VIETNAM – WIND ENERGY – LATEST UPDATE ON TARIFFS – Vietnam Economic Times interviewing Dr. Oliver Massmann

1. As the new proposed FiT extention by the Ministry of Industry and Trade (MoIT) would reduce tariffs for onshore and intertidal wind power by 17.4 per cent and 13.6 per cent respectively, one of the most dramatic reductions seen for wind power globally. How would you comment on the impacts of this new Draft on Vietnam’s wind power market? How would this move affect wind power developers in the country and investment attraction in the local wind power market?

It can be seen that the Government has continuously encouraged the development of wind power projects. The new, attractive proposed FiT rate for wind power plants and extended the deadline of FiT rate for wind power projects are an indication that there are a lot of rooms for investors looking to participate in this sector of renewable energy development.

By the end of 2020, the total solar power capacity (including floating) put into operation was about 17 GW, concentrated in the southern provinces and the Central Highlands. Transmission grids are not enough in quantity, especially in Ninh Thuan and Binh Thuan provinces, to accommodate the increasing number of solar power projects and reduction in construction time of them due to advanced technology. As a result, most projects that have come into operation in such localities are being subjected to daily decrease in generating capacity to avoid overloading the regional grid.

To promote the development of wind energy sources is a feasible and effective solutions to counter the imminent power shortage issue because renewable energy projects can be constructed quickly and promptly for operation in the period of 2021-2023, while taking advantage of the country’s natural potential without relying on imported fuels and is eco-friendly.

2. As the Covid-19 pandemic has continued causing regulatory challenges and delays to many wind power projects in Vietnam, what are your proposals to the Government in extending tariff policies to support wind power developers in the country?

The need to extend the deadline for current FiT rate is essential because the projects waiting to be included in the National Power Development Planning is unlikely to have commercial operation date before November 2021, because:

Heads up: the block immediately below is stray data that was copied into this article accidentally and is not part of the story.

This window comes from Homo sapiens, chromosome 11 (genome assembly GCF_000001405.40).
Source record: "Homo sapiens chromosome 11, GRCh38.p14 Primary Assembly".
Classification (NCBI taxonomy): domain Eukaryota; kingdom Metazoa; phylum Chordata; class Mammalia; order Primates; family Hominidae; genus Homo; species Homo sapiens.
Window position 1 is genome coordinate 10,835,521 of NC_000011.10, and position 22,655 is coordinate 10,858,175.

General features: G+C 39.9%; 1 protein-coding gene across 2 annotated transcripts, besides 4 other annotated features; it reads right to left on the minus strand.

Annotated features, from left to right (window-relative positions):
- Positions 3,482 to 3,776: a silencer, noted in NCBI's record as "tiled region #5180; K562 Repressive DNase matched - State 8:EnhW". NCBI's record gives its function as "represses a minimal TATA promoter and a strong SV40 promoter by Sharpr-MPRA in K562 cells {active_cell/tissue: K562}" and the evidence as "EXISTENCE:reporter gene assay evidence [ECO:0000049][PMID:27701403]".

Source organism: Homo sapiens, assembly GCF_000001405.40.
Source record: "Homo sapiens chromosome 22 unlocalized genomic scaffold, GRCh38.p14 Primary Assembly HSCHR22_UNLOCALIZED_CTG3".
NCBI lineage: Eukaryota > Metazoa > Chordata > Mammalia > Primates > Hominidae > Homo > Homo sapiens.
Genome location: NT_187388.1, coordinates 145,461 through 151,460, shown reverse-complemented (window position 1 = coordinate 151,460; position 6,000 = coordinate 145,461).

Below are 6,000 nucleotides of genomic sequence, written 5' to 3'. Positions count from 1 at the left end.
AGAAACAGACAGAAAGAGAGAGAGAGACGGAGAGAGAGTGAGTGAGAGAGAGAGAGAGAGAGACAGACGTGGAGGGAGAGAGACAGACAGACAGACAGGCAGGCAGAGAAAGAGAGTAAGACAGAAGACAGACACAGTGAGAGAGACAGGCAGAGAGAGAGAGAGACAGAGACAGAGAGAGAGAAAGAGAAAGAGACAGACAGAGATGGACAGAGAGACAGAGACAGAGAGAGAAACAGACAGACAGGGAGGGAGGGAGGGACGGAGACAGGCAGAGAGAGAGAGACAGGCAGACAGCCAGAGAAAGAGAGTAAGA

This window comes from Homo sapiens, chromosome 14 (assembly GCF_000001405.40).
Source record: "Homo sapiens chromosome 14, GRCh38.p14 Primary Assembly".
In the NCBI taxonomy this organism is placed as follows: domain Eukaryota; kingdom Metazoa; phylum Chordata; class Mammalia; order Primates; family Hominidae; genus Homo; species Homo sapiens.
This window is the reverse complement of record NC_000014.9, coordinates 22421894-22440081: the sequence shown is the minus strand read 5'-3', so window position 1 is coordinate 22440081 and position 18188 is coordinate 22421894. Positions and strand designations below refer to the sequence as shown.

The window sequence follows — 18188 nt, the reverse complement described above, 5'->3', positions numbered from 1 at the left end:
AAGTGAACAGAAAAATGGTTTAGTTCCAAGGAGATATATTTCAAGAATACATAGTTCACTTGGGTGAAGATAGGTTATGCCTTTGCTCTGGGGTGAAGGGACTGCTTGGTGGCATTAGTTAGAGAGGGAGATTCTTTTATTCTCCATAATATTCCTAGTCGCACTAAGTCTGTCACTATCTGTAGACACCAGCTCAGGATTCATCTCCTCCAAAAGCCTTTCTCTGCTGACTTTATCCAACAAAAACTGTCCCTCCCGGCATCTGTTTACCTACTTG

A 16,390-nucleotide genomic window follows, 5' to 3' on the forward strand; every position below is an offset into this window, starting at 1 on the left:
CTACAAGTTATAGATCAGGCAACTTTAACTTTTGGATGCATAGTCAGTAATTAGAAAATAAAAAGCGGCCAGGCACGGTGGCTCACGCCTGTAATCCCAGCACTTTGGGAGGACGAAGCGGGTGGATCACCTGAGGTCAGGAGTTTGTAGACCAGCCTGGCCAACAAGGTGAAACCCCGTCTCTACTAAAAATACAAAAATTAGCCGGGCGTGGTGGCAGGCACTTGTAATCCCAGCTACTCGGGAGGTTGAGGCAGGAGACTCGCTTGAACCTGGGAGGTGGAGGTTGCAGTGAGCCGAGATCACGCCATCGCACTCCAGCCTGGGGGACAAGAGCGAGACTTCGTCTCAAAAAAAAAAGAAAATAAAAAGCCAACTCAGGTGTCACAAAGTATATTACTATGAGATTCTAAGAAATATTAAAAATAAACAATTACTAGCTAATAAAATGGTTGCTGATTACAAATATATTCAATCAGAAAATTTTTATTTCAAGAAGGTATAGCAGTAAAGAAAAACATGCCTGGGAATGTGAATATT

– The supplement into PDP for new wind power sources was suspended for more than 1 year (from October 2018) because there were no guidelines to implement the Planning Law;

– The construction of wind power projects takes more time than that of solar power projects. For feasibility study reports, investors must carry out wind measurement for at least 12 months. Moreover, wind turbines are mostly imported from abroad, which costs investor extra time, especially there is unexpected delay of equipment delivery.

3. How would you forecast Vietnam’s wind power market in 2021?

On 22 February 2021, the Ministry of Industry and Trade (“MOIT”) has made available to the public the long-awaited draft Power Development Planning VIII (“PDP 8”). By 2030, the total installed capacity of Vietnam’s electricity sources is predicted to be at 137.2 GW, of which 29% is renewable energy (including wind, solar, and other types of energy). At a glance, the PDP 8 reinforces the Vietnam Government’s current view on prioritizing renewable energy sources to minimize negative impacts caused by electricity production on the environment. Moreover, by 2040, the North’s commercial electricity demand will start to exceed that of the South. Hence, investors may want to switch their focus to the Southern region or develop transmission grids connecting to thereof to accommodate the increasing power demand.


For more information on the above, please do not hesitate to contact the author Dr. Oliver Massmann under Dr. Oliver Massmann is the General Director of Duane Morris Vietnam LLC, Member to the Supervisory Board of PetroVietnam Insurance JSC and the only foreign lawyer presenting in Vietnamese language to members of the NATIONAL ASSEMBLY OF VIETNAM.

© 2009- Duane Morris LLP. Duane Morris is a registered service mark of Duane Morris LLP.

The opinions expressed on this blog are those of the author and are not to be construed as legal advice.

Proudly powered by WordPress